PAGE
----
We live in an Edwardian home and when I pulled up the carpet in the hallway I was really excited to find the original black and white tiles there. I was relieved to find the majority of the floor was in good condition with only a few small patches that had been filled in with concrete.
The first job was to clean off all the carpet glue and paint splashed. We used patio brick cleaner and a lot of elbow grease.
The floor came up really well. The next step was to dig out the patches of concrete. This proved to be more challenging and required brute force and unfortunately this loosened considerably more tiles than we expected. The troubled patch doubled in size!
The loose tiles were easy to put back in place but I really didn’t want to use reproduction tiles to replace the missing tiles. After a bit of searching online I was fortunate to find someone on Ebay who had just replaced their outdoor Edwardian path and had literally thousands of the tiles for sale. These tiles were extremely dirty, with 100 years of London pollution ground in to them, but they did eventually clean up.
Once all the tiles had been stuck in place and grouted, I gave them a coat of sealer to finish them off. We’re really pleased with the finished product (and probably saved £100’s by undertaking this ourselves).
I was kindly given this chaise longue by my mother-in-law as she no longer had the room for it. I’ve always wanted one and thought it would be a good challenge for my next upholstery project. The fabric and foam were in a poor state (and had lovingly been used as a scratching post by the resident cats!).
I found the most challenging part was removing the old fabric and foam. It’s a repro piece of furniture and had literally been stapled within an inch of its life. It took me weeks to get it back to the basic shell. Luckily for me the piece of furniture was bolted together, so came apart easily leaving me with a base, back rest and arm rest – and thankfully no springs or buttons to deal with (I’ll be happy to tackle these skills later on but not for my second project).
I bought some lovely turquoise velour fabric from ebay and used the old fabric as a template. I bought some new thick foam (6″ for the base and 2″ for the back and arm rest) and rebuilt the chaise in a couple of days. Here’s the finished result.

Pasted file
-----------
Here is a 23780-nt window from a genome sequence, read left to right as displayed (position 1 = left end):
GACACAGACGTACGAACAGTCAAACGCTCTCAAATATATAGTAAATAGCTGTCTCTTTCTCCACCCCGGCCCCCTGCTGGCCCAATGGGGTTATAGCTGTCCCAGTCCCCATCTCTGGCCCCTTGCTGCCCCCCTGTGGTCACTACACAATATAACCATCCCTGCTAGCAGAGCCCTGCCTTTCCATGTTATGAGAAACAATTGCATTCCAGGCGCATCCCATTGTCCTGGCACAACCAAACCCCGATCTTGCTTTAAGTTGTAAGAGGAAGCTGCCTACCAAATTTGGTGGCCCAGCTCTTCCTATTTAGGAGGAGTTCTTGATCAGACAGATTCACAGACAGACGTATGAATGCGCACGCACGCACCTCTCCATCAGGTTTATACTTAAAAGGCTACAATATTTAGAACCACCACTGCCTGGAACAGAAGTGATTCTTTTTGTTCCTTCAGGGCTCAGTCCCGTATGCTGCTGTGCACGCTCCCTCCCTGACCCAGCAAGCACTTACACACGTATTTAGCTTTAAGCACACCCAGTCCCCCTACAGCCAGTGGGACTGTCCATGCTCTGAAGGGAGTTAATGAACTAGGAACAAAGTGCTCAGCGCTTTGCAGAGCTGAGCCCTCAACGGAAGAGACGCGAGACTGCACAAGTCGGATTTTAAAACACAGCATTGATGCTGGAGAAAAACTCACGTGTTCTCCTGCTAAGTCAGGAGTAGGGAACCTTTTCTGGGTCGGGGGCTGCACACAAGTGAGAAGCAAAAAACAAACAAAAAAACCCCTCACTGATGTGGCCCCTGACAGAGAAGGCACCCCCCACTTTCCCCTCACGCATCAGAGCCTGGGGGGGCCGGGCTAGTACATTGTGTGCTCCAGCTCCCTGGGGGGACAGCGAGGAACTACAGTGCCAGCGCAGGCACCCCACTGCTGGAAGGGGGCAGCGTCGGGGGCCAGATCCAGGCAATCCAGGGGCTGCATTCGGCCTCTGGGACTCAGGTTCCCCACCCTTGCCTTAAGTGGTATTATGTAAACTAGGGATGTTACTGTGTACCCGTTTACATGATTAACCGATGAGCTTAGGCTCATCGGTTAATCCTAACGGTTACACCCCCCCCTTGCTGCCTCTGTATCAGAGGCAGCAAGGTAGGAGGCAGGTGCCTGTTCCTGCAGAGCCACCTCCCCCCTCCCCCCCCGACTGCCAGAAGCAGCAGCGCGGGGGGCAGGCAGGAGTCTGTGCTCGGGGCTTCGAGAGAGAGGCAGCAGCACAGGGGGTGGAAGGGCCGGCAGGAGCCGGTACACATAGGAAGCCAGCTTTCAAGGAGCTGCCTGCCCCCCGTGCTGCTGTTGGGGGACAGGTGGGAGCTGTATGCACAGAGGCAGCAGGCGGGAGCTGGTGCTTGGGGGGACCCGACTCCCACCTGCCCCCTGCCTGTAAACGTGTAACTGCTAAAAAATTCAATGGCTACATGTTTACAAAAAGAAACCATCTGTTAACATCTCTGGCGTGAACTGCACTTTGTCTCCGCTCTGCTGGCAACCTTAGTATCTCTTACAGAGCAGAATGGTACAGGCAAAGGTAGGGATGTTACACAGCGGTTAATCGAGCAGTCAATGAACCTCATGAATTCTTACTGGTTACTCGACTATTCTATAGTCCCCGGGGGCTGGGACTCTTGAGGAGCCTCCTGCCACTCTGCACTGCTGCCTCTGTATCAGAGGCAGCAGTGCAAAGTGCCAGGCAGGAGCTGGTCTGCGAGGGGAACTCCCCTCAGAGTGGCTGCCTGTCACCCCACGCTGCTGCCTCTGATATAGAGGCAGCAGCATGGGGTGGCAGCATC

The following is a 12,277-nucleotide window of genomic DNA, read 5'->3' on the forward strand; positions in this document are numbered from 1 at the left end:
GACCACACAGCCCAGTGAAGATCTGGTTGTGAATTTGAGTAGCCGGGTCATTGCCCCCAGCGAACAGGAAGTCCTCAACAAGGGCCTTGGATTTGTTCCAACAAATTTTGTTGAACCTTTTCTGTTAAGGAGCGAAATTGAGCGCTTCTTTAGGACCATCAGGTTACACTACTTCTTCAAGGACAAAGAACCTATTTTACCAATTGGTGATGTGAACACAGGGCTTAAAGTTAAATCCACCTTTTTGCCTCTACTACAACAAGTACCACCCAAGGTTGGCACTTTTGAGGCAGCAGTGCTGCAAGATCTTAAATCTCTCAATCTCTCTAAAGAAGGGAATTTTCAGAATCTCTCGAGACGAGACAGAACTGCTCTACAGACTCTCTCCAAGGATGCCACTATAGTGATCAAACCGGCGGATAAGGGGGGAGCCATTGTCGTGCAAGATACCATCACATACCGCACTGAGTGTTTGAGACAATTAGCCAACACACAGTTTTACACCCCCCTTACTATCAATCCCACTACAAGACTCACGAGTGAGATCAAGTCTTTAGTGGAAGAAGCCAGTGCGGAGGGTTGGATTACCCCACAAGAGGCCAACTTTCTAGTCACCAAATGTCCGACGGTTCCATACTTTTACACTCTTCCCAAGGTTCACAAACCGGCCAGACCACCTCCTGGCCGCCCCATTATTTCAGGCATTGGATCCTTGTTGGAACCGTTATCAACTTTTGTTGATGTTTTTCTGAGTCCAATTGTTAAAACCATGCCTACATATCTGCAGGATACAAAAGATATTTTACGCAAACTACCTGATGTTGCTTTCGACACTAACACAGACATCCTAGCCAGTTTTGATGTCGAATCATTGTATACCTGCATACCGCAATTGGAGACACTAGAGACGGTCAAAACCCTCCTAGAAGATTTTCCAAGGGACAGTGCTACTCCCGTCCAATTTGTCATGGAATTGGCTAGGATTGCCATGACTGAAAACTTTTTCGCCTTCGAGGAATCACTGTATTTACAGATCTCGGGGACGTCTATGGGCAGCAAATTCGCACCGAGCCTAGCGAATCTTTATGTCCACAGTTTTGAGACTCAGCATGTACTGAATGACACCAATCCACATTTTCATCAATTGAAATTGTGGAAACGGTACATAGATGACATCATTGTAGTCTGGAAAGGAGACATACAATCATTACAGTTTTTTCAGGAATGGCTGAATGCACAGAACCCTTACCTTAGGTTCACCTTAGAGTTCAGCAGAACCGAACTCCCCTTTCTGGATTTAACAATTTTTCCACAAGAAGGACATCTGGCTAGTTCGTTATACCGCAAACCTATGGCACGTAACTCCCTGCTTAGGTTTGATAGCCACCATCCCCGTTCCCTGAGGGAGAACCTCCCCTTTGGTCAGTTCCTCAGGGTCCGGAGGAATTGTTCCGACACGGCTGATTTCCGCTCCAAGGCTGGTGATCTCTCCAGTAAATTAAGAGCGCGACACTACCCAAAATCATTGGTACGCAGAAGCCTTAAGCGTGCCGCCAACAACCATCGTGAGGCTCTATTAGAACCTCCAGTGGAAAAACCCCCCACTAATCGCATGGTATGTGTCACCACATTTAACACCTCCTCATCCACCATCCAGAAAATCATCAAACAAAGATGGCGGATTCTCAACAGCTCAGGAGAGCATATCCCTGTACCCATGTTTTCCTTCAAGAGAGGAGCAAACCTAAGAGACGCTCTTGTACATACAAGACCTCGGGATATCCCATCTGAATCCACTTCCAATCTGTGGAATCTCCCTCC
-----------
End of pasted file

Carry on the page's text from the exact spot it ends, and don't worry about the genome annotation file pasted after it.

This is now being lovingly used by our resident cats!
Having completed an intro to upholstery course at The Good Life Centre, I was itching to have a go myself. We needed some decent dining chairs (to replace the folding Ikea chairs we were using) and I found some good quality Stag chairs in a local charity shop for a real bargain.
Rather than cover them in shop-bought upholstery fabric I opted to create my own design and get that printed. I did two colour-ways with the idea of having two blue chairs and two green chairs, got a metre of canvas printed by bagsoflove.co.uk and cut this into four pieces.
The original chairs were looking tired and in need of some tlc.
The base of the chairs were held in place with four screws. Once all the foam and fabric was removed I was left with a flat hardwood base. I bought 1″ foam from my local upholstery shop, which I fixed in place with upholstery spray glue and used a staple gun to attach the fabric.
These are the finished chairs, which are a colourful addition to the kitchen and are really comfortable too.
I’d been given a chaise longue to re-upholster and as I’d not attempted any upholstery before I decided to look for an intro to upholstery course. I found a really good one at the Good Life Centre in London, that aimed to demistify upholstery for beginners. I attended the one day course, taught by practicing upholsterer Rachael South, and she covered all the basics. It was a really fun day and this is the stool I reupholstered.
Shortly after we had moved house and we were still without broadband, I was getting a bit restless and started looking for a new project. We had been given a glass-top garden table and it was just crying out to be decorated with mosaic. Using my favourite blue tiles I created the outline for the pattern and then filled the spaces with broken white tiles, mosaic tiles and broken mirror.